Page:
'Plausible evidence' of what? There is no evidence that Iran has had any dealing with the people responsible for 9/11. Their Shiite government is a mortal enemy of Al-Qaida and the former Taliban, and still have touchy relations with Hussein who waged war on them for eight years. As for N. Korea, the only people Bin Laden hates more than secular westerners are godless communists, the sort of people the CIA trained him to fight on ideological grounds. And, as mentioned yesterday, the Czech government has retracted all claims that terrorist mastermind Mohammed Atta met with an Iraqi official. There is simply no evidence that Al-Qaida had the support of any governments besides the deposed Taliban and the Pakistani military leadership, which is now busy training mujahideen in Bangladesh. The support of wealthy Saudi citizens does not truly constitute governmental aid.
Demonstrating that he, like our president, can't tell one thing from another. Even when allegedly awake. Though he elsewhere decries 'moral equivalence', whatever that means, he declares as morally equivalent the actions of three totally different groups and ideologies. Al-Qaida is a fanatical, theocratic terrorist group which aspires to destabilize (by definition) every government. The Iraqi Ba'ath party is a secular dictatorship bent on holding on to regional power and control of a wealthy, (formerly) stable country. The PLO is a secular would-be dictatorship fighting (however much their methods may be disagreed with) to have their own state.
Al-Qaida hates the secular Hussein, Iraq fears and loathes Al-Qaida, and neither of them have previously done a thing to help the Palestinians except to use them as a banner for their own depravity. Hussein's recent offering of cash compensation to the families of suicide bombers was pretty widely recognized as a publicity ploy, and an attempt to direct world attention anywhere but Iraq. The various groups fighting to liberate Palestine couldn't give a rat's ass about any of the rest of them, and only dislike us to the extent that we're over there and in the way of their narrow goal.
To not know these things, while spouting off about policy goals for the region, is no less embarassing if you're the president or a pundit. (Though admittedly less dangerous in a pundit.) Especially when the 'solution' for everything is war. It's so typical of proto-Libertarian 'not conservatives' that war and tax cuts are viewed as panaceas for good times and bad, though in their world, times are always bad. A middle ground claimed on the basis of rejecting a bible-thumping theocracy is no middle ground at all. If it talks like a conservative, advocates the same policies as a conservative, but loudly claims objectivity... it must be a Libertarian that always votes Republican.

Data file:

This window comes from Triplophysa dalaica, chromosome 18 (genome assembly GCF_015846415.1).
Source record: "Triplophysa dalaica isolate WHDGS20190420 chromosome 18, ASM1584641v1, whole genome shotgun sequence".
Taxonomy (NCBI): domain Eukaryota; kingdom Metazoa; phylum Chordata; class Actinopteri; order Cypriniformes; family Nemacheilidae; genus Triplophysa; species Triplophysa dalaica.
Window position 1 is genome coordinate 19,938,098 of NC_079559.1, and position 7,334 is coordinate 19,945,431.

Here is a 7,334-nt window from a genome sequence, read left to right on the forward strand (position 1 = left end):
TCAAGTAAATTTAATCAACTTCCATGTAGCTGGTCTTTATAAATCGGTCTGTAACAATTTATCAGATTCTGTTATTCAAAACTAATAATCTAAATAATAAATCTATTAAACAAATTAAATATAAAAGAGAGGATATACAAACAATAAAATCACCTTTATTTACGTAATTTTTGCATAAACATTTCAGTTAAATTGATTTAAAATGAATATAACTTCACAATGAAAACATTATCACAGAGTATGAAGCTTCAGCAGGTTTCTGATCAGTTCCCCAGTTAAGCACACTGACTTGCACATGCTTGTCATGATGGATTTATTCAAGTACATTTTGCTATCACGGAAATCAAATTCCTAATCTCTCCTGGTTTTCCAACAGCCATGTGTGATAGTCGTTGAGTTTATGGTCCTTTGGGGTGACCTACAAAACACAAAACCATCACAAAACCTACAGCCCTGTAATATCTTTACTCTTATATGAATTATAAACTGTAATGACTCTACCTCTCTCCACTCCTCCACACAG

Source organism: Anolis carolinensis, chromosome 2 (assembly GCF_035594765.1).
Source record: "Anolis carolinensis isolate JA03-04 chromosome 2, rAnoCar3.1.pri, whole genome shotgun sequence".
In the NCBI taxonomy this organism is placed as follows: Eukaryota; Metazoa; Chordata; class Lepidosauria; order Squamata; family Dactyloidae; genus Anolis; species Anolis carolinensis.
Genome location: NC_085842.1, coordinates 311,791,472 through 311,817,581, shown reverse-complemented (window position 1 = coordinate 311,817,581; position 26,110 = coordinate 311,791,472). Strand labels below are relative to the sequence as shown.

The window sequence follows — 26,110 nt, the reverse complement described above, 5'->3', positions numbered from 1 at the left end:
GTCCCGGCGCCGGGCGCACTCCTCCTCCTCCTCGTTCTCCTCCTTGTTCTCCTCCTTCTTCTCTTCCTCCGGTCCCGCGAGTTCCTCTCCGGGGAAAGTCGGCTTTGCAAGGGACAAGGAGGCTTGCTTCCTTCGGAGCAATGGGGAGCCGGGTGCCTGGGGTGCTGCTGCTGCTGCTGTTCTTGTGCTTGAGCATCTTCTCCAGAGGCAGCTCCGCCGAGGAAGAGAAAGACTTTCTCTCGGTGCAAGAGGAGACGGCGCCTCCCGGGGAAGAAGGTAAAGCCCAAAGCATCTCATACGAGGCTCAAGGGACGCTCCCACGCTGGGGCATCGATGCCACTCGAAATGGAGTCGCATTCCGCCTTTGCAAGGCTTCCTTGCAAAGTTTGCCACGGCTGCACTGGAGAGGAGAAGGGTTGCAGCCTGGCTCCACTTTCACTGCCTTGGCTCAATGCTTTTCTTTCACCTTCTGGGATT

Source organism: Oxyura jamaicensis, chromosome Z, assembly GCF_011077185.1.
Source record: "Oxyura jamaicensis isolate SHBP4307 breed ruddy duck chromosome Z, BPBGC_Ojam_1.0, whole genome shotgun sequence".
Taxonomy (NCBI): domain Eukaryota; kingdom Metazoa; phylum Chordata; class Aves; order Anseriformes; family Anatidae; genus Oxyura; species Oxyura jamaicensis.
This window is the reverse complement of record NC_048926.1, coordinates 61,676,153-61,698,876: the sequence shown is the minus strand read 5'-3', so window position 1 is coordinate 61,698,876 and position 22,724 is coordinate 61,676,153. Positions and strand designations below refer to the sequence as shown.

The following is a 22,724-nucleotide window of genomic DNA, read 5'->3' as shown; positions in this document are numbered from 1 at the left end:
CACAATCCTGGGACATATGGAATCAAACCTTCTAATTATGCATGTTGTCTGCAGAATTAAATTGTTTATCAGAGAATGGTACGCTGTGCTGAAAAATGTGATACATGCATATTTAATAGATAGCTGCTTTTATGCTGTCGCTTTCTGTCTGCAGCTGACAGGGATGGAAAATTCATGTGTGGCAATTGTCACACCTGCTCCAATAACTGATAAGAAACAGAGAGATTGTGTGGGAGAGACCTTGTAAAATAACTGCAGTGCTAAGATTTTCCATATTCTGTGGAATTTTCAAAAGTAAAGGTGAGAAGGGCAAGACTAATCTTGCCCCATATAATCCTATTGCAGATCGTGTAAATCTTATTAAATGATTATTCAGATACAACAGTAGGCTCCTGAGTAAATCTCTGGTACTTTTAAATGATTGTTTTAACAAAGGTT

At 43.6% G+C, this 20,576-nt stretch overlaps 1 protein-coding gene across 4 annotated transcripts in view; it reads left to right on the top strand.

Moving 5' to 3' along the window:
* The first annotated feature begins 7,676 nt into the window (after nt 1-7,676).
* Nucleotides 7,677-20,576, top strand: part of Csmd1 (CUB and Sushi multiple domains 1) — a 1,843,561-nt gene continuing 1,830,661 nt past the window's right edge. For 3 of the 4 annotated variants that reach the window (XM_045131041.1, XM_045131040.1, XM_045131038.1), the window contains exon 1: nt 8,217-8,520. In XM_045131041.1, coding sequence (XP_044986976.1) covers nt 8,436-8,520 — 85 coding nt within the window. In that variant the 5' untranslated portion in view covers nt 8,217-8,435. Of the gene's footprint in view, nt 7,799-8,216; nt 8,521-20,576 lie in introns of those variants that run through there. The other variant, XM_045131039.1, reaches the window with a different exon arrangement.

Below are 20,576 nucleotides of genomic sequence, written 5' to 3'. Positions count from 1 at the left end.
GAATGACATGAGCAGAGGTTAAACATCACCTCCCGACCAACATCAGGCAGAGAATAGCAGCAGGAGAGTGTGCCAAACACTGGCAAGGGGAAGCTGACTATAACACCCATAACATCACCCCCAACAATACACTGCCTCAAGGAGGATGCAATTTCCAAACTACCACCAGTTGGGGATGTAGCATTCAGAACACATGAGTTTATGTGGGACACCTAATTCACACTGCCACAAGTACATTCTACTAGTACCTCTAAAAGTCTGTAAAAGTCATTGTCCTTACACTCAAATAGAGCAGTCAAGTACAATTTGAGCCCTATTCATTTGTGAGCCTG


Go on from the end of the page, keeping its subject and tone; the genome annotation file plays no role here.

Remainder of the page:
For the record, I refuse to claim any kind of objectivity, whatever. This is a Liberal blog, and unless I come over all Christopher Hitchensy some morning, such it will continue to be. (No serious aspersions intended against Mr. Hitchens, who still appears capable of sane argument, if royally ticked.)posted by Natasha at 4:01 PM | PERMALINK |
Reinhard Meier describes Ariel Sharon's policy as reprisal without vision. He includes an excellent summary of the contradictions inherent in Israeli policy, after noting at first that no serious person could really believe that if Yasser Arafat were spirited away tomorrow, all attacks would stop:
There is no blameless side over there anymore (if there ever was), and it's time for everyone to realize that the fighting will never stop so long as peace is held hostage to an endless game of 'more aggrieved than thou'.posted by Natasha at 12:57 PM | PERMALINK |
George Monbiot explains why it's dangerous for places like Bali to only be featured as vacation spots. It opens:
Gosh, you mean that those places with all the nice beaches can have political concerns!? I couldn't be more shocked if you told me that anything ever happened in Honduras besides banana growing...posted by Natasha at 11:20 AM | PERMALINK |
Czech president Vaclav Havel's government has let the US know that the alleged meeting between hijacker Mohammed Atta and an Iraqi representative in that country never took place.posted by Natasha at 12:21 AM | PERMALINK |
Monday, October 21, 2002
Reuters releases this story on the new UN resolution proposed by the US. The following notable change was included in today's release of a new wording:
As the article notes, some wording has been left to provide wiggle room for military action in the case of 'material breach', but does not explicitly authorize the use of force. It could be suspected that in the grandest Orwellian fashion, even this retreat will be touted as a great victory. But senior officials are still cautious to speculate that a settlement is near, though France appears to have changed its mind regarding the propasal of their own resolution. It might be too early to say that this change in wording is yet entirely to their liking.